HQ-thioethers are present in the bone marrow of rats following co-administration of PHE/HQ, the majority of which appear to be generated in situ and further metabolized via the mercapturic acid pathway . This pathway is important in modulating the reactivity of HQ-GSH conjugate. Based on the (re)activity of HQ-GSH conjugates, we speculated that some of the hematotoxic effects attributed to HQ (or 1,4-BQ) may, in fact, be mediated by their thiol conjugates. Indeed, as shown by Monks et al (this issue), HQ-GSH conjugates are far more efficient generators of superoxide anion than the HQ/1,4-BQ redox couple. Moreover, HQ-GSH conjugates are toxic to developing erythrocytes in vivo . Whether this is a direct effect of these conjugates in bone marrow, or whether additional tissues/organs contribute to the observed erythrotoxicity is not known. The hematopoietic microenvironment is regulated by stromal cells which secrete a variety of cytokines, including interleukin-1 (IL-1), tumor necrosis factor-α, granulocyte-macrophage colony-stimulating factor (GM-CSF), granulocyte colony-stimulating factor (G-CSF), and macrophage colony-stimulating factor (M-CSF). In addition, kidney peritubular cells produce and secrete the hormone, erythropoietin (EPO) [36, 37]. These growth factors interact with various hematopoietic stem/progenitor cells to control cellular proliferation and differentiation. Because HQ-GSH conjugates are capable of damaging cells within the proximal tubules of the kidney , the major site of EPO production, we hypothesized that 2,3,5-GS-HQ and 2,6-GS-HQ might also be capable of indirectly inducing anemia by reducing serum EPO levels. Consistent with this reasoning, both 2,3,5-GS-HQ and 2,6-GS-HQ caused reductions in circulating EPO levels (Figure 3). We have previously shown that quinone-thioethers are “erythrotoxic” based on a reduction in iron uptake . However, EPO drives RBC production and consequently the incorporation of iron. It is therefore possible that the reduced iron uptake involved both decreased production of EPO as well as direct toxicity to existing RBCs. In this report we have shown that quinone-thioethers induced a reduction in circulating lymphocytes, consistent with bone marrow toxicity, as previously reported . However a possible redistribution of lymphocytes from the peripheral blood into tissues cannot be ruled out.
Adduction of proteins by reactive electrophiles is not a random event, but rather specific proteins appear to be targeted. These protein targets may differ between different electrophiles, as illustrated with HQ-GSH and 4HNE modified proteins (Figure 1), but may also exhibit overlap (eg the 50kD proteins). Chemical structure, reactivity, and ability to localize within the various intracellular compartments are several characteristics that likely govern which proteins are targeted by a given electrophile. We have provided evidence in support of the existence of “electrophile binding motifs” (EBMs) within proteins in the kidney that are selectively adducted by reactive electrophiles following GS-HQ administration . Whether similar EBMs exists within the bone marrow adductome deserves attention. With respect to the reactive metabolites derived from GS-HQ, they appear to selectively target (i) proteins with a high lysine (basic amino acid) content, and specifically (ii) proteins that contain lysine residues either flanking a potentially nucleophilic amino acid [KXK], or containing two lysine residues preceded or followed by a nucleophilic amino acid [XKK or KKX] . Although we have detected GS-HQ-adducted proteins in bone marrow of PHE/HQ treated rats (Figure 1) the identity of these proteins, and the site(s) of adduction, remain to be determined. One such target may be γ-GT. Indeed, HQ-GSH conjugates are substrates for, and inhibit, renal γ-GT . Consistent with this view, 2,3,5-GS-HQ inhibits γ-GT in bone marrow cell lysates and in HL-60 cells (Figure 2).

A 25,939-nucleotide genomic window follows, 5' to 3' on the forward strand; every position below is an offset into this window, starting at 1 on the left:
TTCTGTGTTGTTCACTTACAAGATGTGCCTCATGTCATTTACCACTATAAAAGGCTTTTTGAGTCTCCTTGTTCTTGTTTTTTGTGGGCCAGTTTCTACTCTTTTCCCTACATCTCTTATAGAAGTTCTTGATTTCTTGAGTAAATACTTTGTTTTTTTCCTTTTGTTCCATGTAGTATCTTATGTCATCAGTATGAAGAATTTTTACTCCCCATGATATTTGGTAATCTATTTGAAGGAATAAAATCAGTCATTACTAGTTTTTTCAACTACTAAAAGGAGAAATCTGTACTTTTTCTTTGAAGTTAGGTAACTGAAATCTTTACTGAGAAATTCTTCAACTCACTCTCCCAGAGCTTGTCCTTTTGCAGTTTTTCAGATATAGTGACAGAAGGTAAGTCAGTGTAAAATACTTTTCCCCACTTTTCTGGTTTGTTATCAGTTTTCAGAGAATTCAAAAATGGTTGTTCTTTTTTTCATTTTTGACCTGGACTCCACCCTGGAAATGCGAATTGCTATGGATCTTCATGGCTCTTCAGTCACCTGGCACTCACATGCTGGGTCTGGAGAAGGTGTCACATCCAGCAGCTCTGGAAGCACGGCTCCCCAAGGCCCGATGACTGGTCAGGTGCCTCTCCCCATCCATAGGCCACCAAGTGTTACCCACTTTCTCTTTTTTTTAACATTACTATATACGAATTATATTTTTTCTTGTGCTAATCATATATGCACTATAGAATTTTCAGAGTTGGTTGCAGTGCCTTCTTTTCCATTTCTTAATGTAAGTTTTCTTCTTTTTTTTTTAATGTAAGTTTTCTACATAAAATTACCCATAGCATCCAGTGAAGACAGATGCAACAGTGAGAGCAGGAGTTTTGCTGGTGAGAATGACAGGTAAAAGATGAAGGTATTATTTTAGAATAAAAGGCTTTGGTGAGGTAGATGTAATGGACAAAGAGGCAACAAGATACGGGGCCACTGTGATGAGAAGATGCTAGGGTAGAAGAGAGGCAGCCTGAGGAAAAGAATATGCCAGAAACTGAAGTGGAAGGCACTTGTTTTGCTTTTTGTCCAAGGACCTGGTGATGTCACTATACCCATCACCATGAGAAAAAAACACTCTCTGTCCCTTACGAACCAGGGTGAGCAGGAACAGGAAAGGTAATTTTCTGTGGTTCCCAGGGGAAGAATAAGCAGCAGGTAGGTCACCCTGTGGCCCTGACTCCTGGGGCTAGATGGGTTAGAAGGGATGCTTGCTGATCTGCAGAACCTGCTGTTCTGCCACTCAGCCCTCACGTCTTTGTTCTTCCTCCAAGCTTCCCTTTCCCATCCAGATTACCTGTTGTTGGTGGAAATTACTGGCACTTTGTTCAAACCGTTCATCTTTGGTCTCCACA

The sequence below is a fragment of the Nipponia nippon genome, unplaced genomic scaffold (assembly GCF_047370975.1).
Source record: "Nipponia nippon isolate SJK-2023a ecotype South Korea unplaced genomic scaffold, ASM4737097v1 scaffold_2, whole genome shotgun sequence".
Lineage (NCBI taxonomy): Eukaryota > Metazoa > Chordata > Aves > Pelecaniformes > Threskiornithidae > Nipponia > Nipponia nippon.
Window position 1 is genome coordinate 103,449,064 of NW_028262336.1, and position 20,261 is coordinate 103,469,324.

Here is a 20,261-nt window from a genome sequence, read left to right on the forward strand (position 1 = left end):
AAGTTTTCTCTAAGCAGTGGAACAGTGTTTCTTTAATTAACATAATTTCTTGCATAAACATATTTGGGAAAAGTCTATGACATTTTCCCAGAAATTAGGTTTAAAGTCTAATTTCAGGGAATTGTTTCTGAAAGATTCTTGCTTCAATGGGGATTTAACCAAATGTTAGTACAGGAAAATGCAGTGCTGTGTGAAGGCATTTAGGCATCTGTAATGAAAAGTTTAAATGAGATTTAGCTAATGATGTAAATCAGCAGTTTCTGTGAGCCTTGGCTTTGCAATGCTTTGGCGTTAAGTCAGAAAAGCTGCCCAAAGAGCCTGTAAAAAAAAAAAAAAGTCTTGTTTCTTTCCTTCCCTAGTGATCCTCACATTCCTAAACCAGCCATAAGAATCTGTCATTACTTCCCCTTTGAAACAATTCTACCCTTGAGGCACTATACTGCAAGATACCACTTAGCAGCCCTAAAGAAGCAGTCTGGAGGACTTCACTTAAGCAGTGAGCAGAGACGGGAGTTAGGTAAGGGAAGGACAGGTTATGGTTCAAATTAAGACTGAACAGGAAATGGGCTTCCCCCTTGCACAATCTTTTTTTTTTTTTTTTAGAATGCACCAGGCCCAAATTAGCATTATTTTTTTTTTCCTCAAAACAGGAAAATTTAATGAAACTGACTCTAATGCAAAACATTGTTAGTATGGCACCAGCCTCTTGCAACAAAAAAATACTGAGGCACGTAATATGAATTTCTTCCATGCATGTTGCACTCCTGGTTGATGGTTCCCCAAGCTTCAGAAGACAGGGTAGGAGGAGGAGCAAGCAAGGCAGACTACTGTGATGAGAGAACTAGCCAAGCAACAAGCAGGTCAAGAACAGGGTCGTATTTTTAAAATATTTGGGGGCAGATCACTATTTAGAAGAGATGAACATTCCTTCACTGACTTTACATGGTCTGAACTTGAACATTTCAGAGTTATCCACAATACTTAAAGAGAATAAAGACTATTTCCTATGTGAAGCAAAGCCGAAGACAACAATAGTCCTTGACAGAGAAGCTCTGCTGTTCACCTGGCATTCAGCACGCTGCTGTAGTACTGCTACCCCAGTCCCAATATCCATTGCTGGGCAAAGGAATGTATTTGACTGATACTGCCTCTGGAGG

Both “free” and protein-bound HQ-GSH conjugates (and metabolites thereof) retain the ability to redox cycle and generate ROS. One consequence of which is the initiation of lipid peroxidation. Cysteine thiols are common targets of reactive electrophilic metabolites, and of endogenous electrophiles, including lipid-derived α,β-unsaturated aldehydes, such as 4-hydroxynonenal (4HNE) and 4-oxononenal (4ONE), and ROS. In addition to the formation of HQ-GSH-derived protein adducts, PHE/HQ administration to rats also results in the formation of 4HNE-protein adducts (Figure 1). Although in most cases, the toxicological significance of protein adducts remains uncertain, physiological concentrations of either 4HNE or 4ONE cause the cross-linking of bovine brain tubulin, and an inability of tubulin to polymerize . 4HNE also reduces ERK-1/2 phosphorylation causing a loss of activity and of nuclear localization. Interestingly, the loss of ERK activity is caused by a single 4HNE modification, on histidine 178. While the precise toxicological implication of proteins modified by 4HNE is not known, recent evidence suggests a role in the pathogenesis of several diseases .
This work was supported by RO1 GM070890 (SSL). The authors also acknowledge the support of the P30 ES006694 Southwest Environmental Health Sciences Center, in particular the Arizona Proteomics Consortium (APC) and Dr. George Tsaprailis, Director of the APC. The generous gift of anti-4HNE antibody from Dr. Dennis R. Petersen at the University of Colorado Health Sciences Center is greatly appreciated.